Jephthah gives us a picture of how we miss the Gospel through religion.  Jephthah is considered in Hebrews 11:32-32 to be a righteous faithful judge.  This is because of his belief in God’s faithfulness to fulfill his promises to the people of Israel to protect the land He has given them.  Jephthah’s faith in God is what propels him to fight the Ammonites trusting God to bring about the victory.  Jephthah’s major sin is that he makes a rash vow on his way to war to further procure the favor of the Lord in battle and to prove himself worthy.  Jephthah is considered a half-breed by his brothers and much of Israel.  He is the son of a prostitute and it seems that he as a grudge on his shoulder because of his humble beginnings.  Jephthah wants to prove himself as a leader before God and man.

To this effect, in Judges 11:30-31 Jephthah vows to sacrifice whatever comes out of the doors of his house as a burnt offering to the Lord if God will ensure his victory.  To Jephthah’s surprise, his only daughter comes out of his house after winning the battle against the Ammonites.  To the reader’s surprise, Jephthah fulfills his vow in Judges 11:39 and sacrifices his daughter.  The Bible is silent on this sacrifice and offers no commentary on Jephthah’s actions and we often wonder why not.  I think the answer is that Jephthah sacrifice should stand out as so heinous, that no commentary is needed.  Jephthah’s actions are obviously contrary to what God has called His people to do.  In fact, God has specifically banned his people in the Law from any sort of human sacrifice.  What we learn from Jephthah’s sacrifice is that if we want to receive God’s grace it requires nothing on our part but a confession of Him as Lord and a repentant heart.  Religion tells us we must earn God’s favor, but this is not the Gospel.  Again the question is will you submit to Christ as Lord and repent of your sins?  The Gospel says you never have to prove yourself to God or procure his favor, Jesus proved it all!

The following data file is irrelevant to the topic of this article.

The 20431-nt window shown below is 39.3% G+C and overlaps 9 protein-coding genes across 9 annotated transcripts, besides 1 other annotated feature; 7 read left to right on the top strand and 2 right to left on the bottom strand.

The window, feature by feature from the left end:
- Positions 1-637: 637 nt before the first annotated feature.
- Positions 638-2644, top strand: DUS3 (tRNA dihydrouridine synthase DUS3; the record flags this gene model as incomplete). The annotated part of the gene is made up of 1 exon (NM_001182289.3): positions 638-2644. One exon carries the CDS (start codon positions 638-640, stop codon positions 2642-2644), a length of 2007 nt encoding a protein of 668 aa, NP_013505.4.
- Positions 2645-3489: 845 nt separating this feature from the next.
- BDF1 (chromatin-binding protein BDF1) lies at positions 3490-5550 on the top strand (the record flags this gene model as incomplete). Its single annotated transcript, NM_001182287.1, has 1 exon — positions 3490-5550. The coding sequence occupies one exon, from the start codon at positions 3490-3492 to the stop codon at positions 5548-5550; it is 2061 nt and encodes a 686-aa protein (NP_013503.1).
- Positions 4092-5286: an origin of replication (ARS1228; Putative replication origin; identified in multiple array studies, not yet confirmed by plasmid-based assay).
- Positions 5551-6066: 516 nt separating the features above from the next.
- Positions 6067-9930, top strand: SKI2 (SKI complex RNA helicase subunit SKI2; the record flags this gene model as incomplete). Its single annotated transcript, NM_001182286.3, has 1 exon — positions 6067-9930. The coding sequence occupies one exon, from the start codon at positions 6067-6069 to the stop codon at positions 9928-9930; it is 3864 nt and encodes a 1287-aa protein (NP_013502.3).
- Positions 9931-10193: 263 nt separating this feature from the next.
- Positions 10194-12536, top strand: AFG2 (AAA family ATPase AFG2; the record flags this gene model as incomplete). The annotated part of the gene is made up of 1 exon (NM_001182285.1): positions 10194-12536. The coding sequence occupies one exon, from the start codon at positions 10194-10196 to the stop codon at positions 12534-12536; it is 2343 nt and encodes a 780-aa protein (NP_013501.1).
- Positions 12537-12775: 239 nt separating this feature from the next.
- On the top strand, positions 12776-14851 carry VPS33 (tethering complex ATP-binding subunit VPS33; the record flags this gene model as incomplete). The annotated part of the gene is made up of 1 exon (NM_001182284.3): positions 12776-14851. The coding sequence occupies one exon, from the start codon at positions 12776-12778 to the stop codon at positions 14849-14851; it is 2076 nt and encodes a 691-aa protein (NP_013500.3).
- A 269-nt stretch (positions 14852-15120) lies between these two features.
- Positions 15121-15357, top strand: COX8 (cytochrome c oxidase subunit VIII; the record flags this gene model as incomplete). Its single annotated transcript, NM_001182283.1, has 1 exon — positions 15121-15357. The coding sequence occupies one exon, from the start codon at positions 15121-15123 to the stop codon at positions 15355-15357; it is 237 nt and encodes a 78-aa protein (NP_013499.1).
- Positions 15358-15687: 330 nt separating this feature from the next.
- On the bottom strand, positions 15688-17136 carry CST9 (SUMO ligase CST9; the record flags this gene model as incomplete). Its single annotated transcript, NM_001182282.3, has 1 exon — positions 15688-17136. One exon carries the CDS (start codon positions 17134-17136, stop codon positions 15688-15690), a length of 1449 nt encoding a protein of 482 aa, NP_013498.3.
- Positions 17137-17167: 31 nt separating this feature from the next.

In Judges 10 we get an amazing picture of the Gospel.  Here we see God turn Israel over to their selfish desires and the gods of their own liking, and yet they cry out to God in true repentance.  When Israel repents God fights for them.  This is exactly what God promised in Deut 30:1-3.  The amazing part of the Gospel is that God says He will cause His people to repent and follow his Law (Deut 30:6) through His Spirit!  This is why we as Christians should always be experiencing a positive spiral in our cycles of sin.  Where Israel and the judges were trending down, we trend up.  In fact, God’s Spirit is the only reason any of the judges were faithful.  With the advent of Christ, all of God’s people receive the Spirit of God, a new heart, and the ability to actually follow the Lord by His grace!  Praise God! 

For us as Christians to break the cycle of sin in our lives, whether our sin is rebellion like Abimelech or religion like Jephthah, this can only be done by the Holy Spirit working in our hearts once we accept the grace of God that comes through Christ.   God’s desire for His people has always been and still is that they would find life through the grace of the good shepherd, the perfect ruling king, the righteous judge, Christ.  The question is will you submit to Him, confess Him as Lord, and repent?  It is only then that we will experience the grace of God in Christ.


*The image above was used in accordance with the licensing agreements of WikiCommons and in no way reflects the views of the artist that produced the image.